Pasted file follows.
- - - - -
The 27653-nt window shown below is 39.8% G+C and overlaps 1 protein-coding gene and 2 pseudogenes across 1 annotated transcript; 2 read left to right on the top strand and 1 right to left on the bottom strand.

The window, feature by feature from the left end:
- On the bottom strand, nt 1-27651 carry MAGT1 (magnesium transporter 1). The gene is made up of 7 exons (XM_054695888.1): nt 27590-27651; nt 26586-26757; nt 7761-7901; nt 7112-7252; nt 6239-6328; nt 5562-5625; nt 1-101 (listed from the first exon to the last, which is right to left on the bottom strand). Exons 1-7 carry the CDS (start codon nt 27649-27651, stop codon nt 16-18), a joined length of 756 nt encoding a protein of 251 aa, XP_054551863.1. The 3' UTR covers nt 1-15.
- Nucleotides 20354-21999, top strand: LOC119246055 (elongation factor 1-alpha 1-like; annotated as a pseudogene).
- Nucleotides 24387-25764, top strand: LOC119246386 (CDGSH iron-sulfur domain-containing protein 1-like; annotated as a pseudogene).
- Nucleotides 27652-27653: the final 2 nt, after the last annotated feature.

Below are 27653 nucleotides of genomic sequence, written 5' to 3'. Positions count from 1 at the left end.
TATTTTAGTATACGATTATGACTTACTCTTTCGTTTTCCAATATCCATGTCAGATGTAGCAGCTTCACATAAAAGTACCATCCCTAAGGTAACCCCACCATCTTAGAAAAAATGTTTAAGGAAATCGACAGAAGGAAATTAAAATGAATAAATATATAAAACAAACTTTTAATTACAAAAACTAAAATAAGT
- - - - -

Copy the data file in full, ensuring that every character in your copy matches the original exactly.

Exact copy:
The 27653-nt window shown below is 39.8% G+C and overlaps 1 protein-coding gene and 2 pseudogenes across 1 annotated transcript; 2 read left to right on the top strand and 1 right to left on the bottom strand.

The window, feature by feature from the left end:
- On the bottom strand, nt 1-27651 carry MAGT1 (magnesium transporter 1). The gene is made up of 7 exons (XM_054695888.1): nt 27590-27651; nt 26586-26757; nt 7761-7901; nt 7112-7252; nt 6239-6328; nt 5562-5625; nt 1-101 (listed from the first exon to the last, which is right to left on the bottom strand). Exons 1-7 carry the CDS (start codon nt 27649-27651, stop codon nt 16-18), a joined length of 756 nt encoding a protein of 251 aa, XP_054551863.1. The 3' UTR covers nt 1-15.
- Nucleotides 20354-21999, top strand: LOC119246055 (elongation factor 1-alpha 1-like; annotated as a pseudogene).
- Nucleotides 24387-25764, top strand: LOC119246386 (CDGSH iron-sulfur domain-containing protein 1-like; annotated as a pseudogene).
- Nucleotides 27652-27653: the final 2 nt, after the last annotated feature.

Below are 27653 nucleotides of genomic sequence, written 5' to 3'. Positions count from 1 at the left end.
TATTTTAGTATACGATTATGACTTACTCTTTCGTTTTCCAATATCCATGTCAGATGTAGCAGCTTCACATAAAAGTACCATCCCTAAGGTAACCCCACCATCTTAGAAAAAATGTTTAAGGAAATCGACAGAAGGAAATTAAAATGAATAAATATATAAAACAAACTTTTAATTACAAAAACTAAAATAAGT